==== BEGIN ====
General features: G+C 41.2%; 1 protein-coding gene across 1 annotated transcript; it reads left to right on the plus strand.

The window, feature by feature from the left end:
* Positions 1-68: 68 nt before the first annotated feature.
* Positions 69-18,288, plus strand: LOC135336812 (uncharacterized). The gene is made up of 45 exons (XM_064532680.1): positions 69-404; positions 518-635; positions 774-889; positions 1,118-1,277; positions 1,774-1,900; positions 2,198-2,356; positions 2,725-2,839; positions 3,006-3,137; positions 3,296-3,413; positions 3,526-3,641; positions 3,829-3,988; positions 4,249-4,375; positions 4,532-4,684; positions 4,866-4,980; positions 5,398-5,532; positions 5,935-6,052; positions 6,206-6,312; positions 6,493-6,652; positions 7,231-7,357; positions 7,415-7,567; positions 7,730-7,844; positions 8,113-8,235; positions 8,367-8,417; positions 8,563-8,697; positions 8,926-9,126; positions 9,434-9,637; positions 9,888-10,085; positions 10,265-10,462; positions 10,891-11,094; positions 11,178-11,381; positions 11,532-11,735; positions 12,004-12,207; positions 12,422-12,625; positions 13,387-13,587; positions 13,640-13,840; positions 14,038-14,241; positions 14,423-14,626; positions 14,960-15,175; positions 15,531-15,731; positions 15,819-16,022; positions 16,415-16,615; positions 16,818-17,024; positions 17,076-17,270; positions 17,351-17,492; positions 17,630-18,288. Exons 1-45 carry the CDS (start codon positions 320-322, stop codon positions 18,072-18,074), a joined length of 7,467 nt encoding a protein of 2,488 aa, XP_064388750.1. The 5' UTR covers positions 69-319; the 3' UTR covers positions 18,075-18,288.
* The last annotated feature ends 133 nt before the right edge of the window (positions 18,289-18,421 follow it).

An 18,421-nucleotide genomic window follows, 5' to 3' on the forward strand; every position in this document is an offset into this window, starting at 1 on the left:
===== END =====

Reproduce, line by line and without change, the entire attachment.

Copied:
General features: G+C 41.2%; 1 protein-coding gene across 1 annotated transcript; it reads left to right on the plus strand.

The window, feature by feature from the left end:
* Positions 1-68: 68 nt before the first annotated feature.
* Positions 69-18,288, plus strand: LOC135336812 (uncharacterized). The gene is made up of 45 exons (XM_064532680.1): positions 69-404; positions 518-635; positions 774-889; positions 1,118-1,277; positions 1,774-1,900; positions 2,198-2,356; positions 2,725-2,839; positions 3,006-3,137; positions 3,296-3,413; positions 3,526-3,641; positions 3,829-3,988; positions 4,249-4,375; positions 4,532-4,684; positions 4,866-4,980; positions 5,398-5,532; positions 5,935-6,052; positions 6,206-6,312; positions 6,493-6,652; positions 7,231-7,357; positions 7,415-7,567; positions 7,730-7,844; positions 8,113-8,235; positions 8,367-8,417; positions 8,563-8,697; positions 8,926-9,126; positions 9,434-9,637; positions 9,888-10,085; positions 10,265-10,462; positions 10,891-11,094; positions 11,178-11,381; positions 11,532-11,735; positions 12,004-12,207; positions 12,422-12,625; positions 13,387-13,587; positions 13,640-13,840; positions 14,038-14,241; positions 14,423-14,626; positions 14,960-15,175; positions 15,531-15,731; positions 15,819-16,022; positions 16,415-16,615; positions 16,818-17,024; positions 17,076-17,270; positions 17,351-17,492; positions 17,630-18,288. Exons 1-45 carry the CDS (start codon positions 320-322, stop codon positions 18,072-18,074), a joined length of 7,467 nt encoding a protein of 2,488 aa, XP_064388750.1. The 5' UTR covers positions 69-319; the 3' UTR covers positions 18,075-18,288.
* The last annotated feature ends 133 nt before the right edge of the window (positions 18,289-18,421 follow it).

An 18,421-nucleotide genomic window follows, 5' to 3' on the forward strand; every position in this document is an offset into this window, starting at 1 on the left: